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Canton Greats

Educators
Famous Canton Educators
None of Canton’s history could have been possible without educators who were willing to ensure proper schooling was provided to its residents. Canton is proudly home to men and women who have made great strides for education both within our own city as well as nationally.

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James Lathrop

 

James W. Lathrop
James Lathrop came to Canton from Connecticut when he was twenty-five, in 1816. Admitted to the bar that same year, he organized Canton's first library, consisting of 30 books which were stored under lock and key at the Court House for use by private subscribers. He gathered prominent Canton businessmen in order to found the Canton Academy. They built the first schoolhouse in 1824 on the plot designated by Bezaleel Wells for a school, the site where Timken High School now stands.

In 1822 Lathrop was responsible for the legislation which incorporated Canton as a town. After serving as town auditor he was elected to the Ohio legislature in the years 1825, 1826, and 1827, at which time he served as chair of the committee on education. Through him, the Ohio Liberal Education Act established funding for the public schools and he earned the title "Father of Public Education" in Ohio. He had served as Canton's first President, County Auditor, and County Commissioner and he served on a board incorporating Massillon's Charity Rotch School.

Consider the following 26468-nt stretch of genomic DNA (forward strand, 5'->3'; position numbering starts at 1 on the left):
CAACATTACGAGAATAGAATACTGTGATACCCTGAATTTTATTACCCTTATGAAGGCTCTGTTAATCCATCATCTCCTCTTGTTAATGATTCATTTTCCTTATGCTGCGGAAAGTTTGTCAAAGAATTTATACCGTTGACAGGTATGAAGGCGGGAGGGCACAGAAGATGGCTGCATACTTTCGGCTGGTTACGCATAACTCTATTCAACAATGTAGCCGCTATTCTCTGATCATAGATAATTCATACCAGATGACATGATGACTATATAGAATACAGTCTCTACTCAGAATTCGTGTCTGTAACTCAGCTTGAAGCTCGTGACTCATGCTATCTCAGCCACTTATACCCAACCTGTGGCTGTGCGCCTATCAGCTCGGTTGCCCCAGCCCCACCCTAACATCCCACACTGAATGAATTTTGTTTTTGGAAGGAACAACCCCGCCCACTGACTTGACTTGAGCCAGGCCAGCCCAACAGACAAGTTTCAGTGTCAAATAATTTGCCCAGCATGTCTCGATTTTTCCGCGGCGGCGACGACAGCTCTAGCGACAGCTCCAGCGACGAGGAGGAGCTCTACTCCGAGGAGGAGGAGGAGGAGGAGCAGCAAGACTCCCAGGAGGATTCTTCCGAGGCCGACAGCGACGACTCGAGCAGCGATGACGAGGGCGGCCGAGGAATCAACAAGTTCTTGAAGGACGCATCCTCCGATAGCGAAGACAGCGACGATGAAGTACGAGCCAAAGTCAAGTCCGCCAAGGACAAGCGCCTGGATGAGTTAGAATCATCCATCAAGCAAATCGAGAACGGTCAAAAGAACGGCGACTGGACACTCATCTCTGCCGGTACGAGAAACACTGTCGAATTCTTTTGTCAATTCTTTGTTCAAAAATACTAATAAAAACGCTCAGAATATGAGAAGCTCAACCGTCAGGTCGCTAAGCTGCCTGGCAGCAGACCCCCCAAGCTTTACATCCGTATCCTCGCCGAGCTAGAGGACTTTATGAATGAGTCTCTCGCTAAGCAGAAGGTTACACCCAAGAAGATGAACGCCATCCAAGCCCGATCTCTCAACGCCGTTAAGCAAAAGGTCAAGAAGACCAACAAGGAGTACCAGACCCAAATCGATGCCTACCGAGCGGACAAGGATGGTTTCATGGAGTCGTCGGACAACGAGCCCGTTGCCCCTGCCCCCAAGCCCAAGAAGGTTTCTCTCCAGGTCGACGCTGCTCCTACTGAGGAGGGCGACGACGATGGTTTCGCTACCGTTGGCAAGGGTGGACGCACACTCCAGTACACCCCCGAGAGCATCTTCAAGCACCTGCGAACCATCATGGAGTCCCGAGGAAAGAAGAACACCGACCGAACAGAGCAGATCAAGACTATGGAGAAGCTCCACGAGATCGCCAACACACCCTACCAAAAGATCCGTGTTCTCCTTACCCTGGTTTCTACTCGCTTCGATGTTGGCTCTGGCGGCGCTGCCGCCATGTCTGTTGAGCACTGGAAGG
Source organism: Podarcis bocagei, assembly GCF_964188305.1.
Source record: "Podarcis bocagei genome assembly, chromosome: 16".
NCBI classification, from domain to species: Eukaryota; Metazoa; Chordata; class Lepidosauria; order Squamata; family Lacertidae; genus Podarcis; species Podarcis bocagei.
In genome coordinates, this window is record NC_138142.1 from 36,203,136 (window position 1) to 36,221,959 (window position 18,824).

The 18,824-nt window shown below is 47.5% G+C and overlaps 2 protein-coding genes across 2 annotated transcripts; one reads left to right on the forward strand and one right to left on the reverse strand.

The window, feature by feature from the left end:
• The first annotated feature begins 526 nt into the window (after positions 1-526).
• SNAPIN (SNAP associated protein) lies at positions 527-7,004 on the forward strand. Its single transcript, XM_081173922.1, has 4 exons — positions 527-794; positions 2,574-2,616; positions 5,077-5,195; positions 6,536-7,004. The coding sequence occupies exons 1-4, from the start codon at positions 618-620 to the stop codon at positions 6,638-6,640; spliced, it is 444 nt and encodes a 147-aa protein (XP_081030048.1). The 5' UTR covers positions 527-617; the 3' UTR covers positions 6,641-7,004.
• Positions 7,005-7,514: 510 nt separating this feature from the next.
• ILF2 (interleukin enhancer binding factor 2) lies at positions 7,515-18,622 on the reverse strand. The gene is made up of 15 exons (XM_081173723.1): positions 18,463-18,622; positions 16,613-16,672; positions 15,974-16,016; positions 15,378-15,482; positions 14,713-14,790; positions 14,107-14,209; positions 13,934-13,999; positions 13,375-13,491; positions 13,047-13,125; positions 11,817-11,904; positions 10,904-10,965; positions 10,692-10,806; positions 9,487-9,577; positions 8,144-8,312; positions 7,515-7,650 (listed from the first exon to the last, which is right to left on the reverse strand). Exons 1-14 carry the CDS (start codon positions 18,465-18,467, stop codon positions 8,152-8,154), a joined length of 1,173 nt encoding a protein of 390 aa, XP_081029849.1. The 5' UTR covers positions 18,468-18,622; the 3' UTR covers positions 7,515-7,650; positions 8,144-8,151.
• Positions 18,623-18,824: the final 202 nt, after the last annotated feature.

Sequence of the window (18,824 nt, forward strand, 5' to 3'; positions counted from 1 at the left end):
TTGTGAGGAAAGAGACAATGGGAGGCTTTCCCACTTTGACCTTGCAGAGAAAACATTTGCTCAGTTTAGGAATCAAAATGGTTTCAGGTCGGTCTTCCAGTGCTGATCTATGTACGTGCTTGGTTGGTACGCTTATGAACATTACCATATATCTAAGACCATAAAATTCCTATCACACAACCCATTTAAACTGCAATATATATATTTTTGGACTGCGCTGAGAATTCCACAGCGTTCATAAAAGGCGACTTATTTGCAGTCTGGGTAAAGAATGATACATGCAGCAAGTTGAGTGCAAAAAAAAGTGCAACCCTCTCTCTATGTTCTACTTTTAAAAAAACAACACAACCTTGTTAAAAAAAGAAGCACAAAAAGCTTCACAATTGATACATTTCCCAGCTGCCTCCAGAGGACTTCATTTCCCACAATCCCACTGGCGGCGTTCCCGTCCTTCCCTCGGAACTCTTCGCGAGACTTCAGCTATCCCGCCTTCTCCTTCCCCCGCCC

Canton Great - Augustus Juilliard

 

Augustus Juilliard
Augustus Juilliard was born at sea when his parents immigrated from France in 1836. Settling in Stark County, his father, Jean Nicolas Juilliard served as a shoe maker and farmer. When Augustus was thirty years old, he moved from Louisville, Ohio to New York and was involved in fabric manufacturing until the company for which he worked went bankrupt. He was able to find investors to incorporate the Augustus D. Juilliard Company and within several years was involved in banking. After marrying Helen Cositt in 1877, he became a board member of the Metropolitan Opera. When he died he willed some $15,000,000 to a corporation known as the Juilliard Musical Foundation. His nephew, Frederick Juilliard who served as one of three trustees of the foundation was able to form the Juilliard School.


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Canton Greats

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